But his successful setup allowed Sawicki to look at sites like the Apple homepage and CNN on all sorts of retro browsers. It might not be the height of retro glamour, but it's really fun to see these old browser friends in all their anachronistic glory.
Tony Hawk, Doc Brown, and Moby Just Made an Amazing Video. Too Bad It's a Big Fat Lie.
Yes, Virginia, hoverboards are real. At least, that's what this viral video would have you believe:
The commercial is so slickly produced, so laden with earnest celebrities, and so emphatic in its promises that the hoverboard is “real” that, for a moment, it almost convinced even me—and I, of all people, ought to know better. Even if the tech bloggers weren’t taken in—TechCrunch’s Darrell Etherington was among the first to debunk—it’s bound to hoodwink gullible kids around the world who want nothing more than to believe that they really can fly, through the miracles of science and technology.
Some hoaxes are funny. Some deftly satirize some aspect of our culture. Some, like the computer-generated gibberish papers that made it into scientific journals, cleverly expose dangerously low institutional standards.
But other hoaxes—and these disproportionately tend to fall into the “viral marketing stunt” category—amount to nothing but cynical exploitation of humans’ tendency to believe other humans when they say something is true. As my colleague Daniel Engber wrote of Jimmy Kimmel’s “twerk fail” hoax:
It’s a hostile, self-promoting act—a covert ad for Jimmy Kimmel Live—rendered as ironic acid that corrodes our sense of wonder. If the Web provides a cabinet of curiosities, full of freakish baubles of humanity, the hoaxer smashes it to bits, then counts his money while he preens atop the rubble.
That goes double for this one. Whatever the video’s intent, its primary achievement is to leave young people feeling a little more jaded than they were before. Is that really what you want, Christopher Lloyd?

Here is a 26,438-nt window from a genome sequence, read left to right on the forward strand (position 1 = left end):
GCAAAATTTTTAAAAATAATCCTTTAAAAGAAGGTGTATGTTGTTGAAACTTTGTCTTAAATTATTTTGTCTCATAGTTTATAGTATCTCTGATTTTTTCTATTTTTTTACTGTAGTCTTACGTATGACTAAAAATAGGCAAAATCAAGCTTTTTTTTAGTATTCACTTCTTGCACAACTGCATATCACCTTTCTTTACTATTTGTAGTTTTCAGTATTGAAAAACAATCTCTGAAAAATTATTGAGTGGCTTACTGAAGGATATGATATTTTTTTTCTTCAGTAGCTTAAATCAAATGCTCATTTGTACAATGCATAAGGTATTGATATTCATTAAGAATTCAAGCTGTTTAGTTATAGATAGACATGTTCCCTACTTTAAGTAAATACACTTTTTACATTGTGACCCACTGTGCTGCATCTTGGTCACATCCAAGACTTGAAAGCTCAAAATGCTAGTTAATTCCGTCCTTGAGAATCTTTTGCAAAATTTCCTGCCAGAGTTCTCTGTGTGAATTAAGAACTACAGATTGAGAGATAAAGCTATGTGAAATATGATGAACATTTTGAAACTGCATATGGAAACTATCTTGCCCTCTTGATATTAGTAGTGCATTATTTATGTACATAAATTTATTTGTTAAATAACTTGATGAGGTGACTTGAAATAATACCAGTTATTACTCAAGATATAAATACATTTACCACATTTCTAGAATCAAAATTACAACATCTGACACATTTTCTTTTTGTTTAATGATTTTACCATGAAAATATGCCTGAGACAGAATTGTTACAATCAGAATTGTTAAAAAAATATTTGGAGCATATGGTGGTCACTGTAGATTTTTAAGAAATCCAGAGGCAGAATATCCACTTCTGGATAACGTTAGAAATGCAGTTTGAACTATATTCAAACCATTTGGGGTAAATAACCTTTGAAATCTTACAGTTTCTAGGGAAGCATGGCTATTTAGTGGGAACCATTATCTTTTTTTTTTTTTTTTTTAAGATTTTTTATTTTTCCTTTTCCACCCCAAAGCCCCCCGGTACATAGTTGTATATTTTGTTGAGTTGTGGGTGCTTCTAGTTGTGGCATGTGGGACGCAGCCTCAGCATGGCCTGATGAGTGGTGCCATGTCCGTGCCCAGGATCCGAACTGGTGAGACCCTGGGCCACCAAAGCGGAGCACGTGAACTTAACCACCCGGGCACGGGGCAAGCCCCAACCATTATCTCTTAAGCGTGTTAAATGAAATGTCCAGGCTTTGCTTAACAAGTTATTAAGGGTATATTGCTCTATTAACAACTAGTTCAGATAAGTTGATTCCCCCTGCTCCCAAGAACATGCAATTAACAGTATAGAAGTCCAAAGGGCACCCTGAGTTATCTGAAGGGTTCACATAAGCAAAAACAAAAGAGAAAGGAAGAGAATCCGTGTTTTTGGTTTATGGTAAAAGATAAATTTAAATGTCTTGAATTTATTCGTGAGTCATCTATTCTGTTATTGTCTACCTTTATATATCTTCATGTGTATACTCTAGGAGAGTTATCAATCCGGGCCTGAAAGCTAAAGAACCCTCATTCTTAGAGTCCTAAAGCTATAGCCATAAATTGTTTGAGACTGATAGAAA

A clever hoax invites you to believe; a bad one has to beg. This one crosses that line at precisely the 58-second mark, when it displays the following screen:
It’s one thing to tell a gullible kid there’s a Santa Claus. This is more like telling her there’s a Santa Claus, and then saying, “No, seriously, I promise to you that I am not lying. Santa Claus is completely real.” And then bringing in celebrities, at huge cost, to attest to Santa Claus’s existence. And then, presumably, getting around to admitting that Santa is fake after all, and that the whole thing was a stunt to grab her attention so you could sell her something.
We don’t yet know exactly who orchestrated this video or to what end, although there are some clues. Some have speculated that it’s viral marketing for a new Nike product, Tony Hawk video game, Back to the Future Movie, or even a Back to the Future musical. Whatever it is, two things are clear: It’s not a hoverboard, and we’re not buying it—in any sense of the phrase.
Previously in Slate: